Why is it that Black men are more likely to develop and die from prostate cancer than other ethnic groups? Is more aggressive and earlier screening needed?
To begin with let’s look at prostate cancer statistics in the United States as reported by the Centers for Disease Control and Prevention (CDC). The graph below shows the incidence rate of how many men out of 100,000 got prostate cancer each year during the years 1999–2013. The graph shows that in 2013, black men (red) had the highest rate of getting prostate cancer, followed by white, and Hispanic men.
Sources: CDC’s National Program of Cancer Registries and National Cancer Institute’s Surveillance, Epidemiology, and End Results program. *Rates are the number of cases per 100,000 persons and are age-adjusted to the 2000 U.S. standard population (19 age groups – Census P25–1130). For more information, see the USCS technical notes.
The second graph (above) shows the prostate cancer death rate by race and ethnicity during the same time period. With regards to ethnicity, a clear picture of incidence and mortality from prostate cancer is shown in this graph. This graph above shows that in 2013, black men were more likely to die of prostate cancer than any other group, followed by white and then Hispanic men.
I’m often asked by my patients, what causes the disparity? While we don’t precisely know, most prostate cancer specialists believe that a combination of biologic, environmental and socioeconomic factors contribute to the disparities of the incidence and mortality of this disease.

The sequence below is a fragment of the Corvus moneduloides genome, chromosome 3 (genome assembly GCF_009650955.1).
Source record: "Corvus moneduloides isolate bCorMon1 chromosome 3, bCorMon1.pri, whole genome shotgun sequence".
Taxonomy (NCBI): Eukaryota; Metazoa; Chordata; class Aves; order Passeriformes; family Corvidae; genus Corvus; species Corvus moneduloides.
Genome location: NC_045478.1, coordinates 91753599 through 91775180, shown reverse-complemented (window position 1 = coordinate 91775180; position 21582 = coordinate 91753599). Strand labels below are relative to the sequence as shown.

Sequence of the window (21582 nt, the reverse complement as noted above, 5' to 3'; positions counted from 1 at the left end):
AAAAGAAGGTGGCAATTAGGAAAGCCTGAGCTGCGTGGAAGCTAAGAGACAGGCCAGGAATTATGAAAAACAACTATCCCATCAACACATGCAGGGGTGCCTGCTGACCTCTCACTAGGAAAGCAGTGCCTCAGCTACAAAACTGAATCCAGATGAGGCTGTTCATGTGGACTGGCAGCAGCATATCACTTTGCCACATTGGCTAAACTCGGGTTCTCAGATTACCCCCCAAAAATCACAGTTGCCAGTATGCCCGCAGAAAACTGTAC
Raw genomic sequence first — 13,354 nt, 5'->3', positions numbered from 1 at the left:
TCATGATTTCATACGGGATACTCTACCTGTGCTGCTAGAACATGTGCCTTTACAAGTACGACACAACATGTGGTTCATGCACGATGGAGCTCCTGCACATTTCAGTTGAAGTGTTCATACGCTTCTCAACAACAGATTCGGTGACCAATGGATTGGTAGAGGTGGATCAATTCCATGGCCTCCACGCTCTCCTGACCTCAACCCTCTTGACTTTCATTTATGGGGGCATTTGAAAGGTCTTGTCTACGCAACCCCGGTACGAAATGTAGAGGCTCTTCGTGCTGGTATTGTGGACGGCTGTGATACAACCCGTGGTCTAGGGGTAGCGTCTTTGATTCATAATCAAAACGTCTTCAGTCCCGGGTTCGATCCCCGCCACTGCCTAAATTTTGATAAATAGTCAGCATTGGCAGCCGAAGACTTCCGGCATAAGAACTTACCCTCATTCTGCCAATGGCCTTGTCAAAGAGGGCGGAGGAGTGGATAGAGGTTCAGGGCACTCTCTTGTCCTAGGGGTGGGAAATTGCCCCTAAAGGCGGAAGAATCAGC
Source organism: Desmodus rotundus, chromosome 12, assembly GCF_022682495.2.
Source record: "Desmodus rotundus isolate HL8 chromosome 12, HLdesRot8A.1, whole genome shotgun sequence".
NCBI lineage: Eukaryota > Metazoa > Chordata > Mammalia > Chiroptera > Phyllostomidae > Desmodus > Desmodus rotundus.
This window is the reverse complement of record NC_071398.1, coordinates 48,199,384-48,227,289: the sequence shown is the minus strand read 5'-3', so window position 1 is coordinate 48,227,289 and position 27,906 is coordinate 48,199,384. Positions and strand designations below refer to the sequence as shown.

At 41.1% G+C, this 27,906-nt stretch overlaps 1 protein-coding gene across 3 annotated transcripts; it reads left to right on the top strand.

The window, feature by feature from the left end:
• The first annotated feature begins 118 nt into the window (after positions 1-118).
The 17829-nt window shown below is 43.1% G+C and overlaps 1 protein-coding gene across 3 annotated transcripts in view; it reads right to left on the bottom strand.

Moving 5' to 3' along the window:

What we do know is that the following factors account for most prostate cancers:
- Family History
- Race and Ethnicity
We know men with a first-degree relative (brother or father) with prostate cancer are more than two-and-a-half times as likely to develop the disease as a man with no affected family members.
We know that black men may develop prostate cancer at an earlier age often with a higher PSA levels than white men. Black men tend to be diagnosed with a more aggressive prostate cancer than white men. It is theorized that there are may be racial differences in the expression of genes involved with aggressive cancer development.
We believe from some studies that the risk of dying from prostate cancer increases with obesity and a diet high in saturated fat.
The final piece of the puzzle is black men’s lifestyle and socioeconomic factors such as income disparity, diet, access to healthcare and a reluctance to undergo annual prostate cancer screening exams. All of these factors can contribute to cancer being diagnosed at a more advanced stage. (Learn more, Causes and Risk factors)
Whether you are undiagnosed, newly diagnosed or have been previously treated for prostate cancer, Dr. Pugach encourages you to get the facts. Advances in PSA testing, genetic screenings, diagnostic imaging and precision fusion biopsy techniques make early diagnosis possible so that men can be helped with new, non-surgical treatment options.
Remember early detection saves lives. Schedule your annual prostate cancer screening exam!
This post was written by Western States HIFU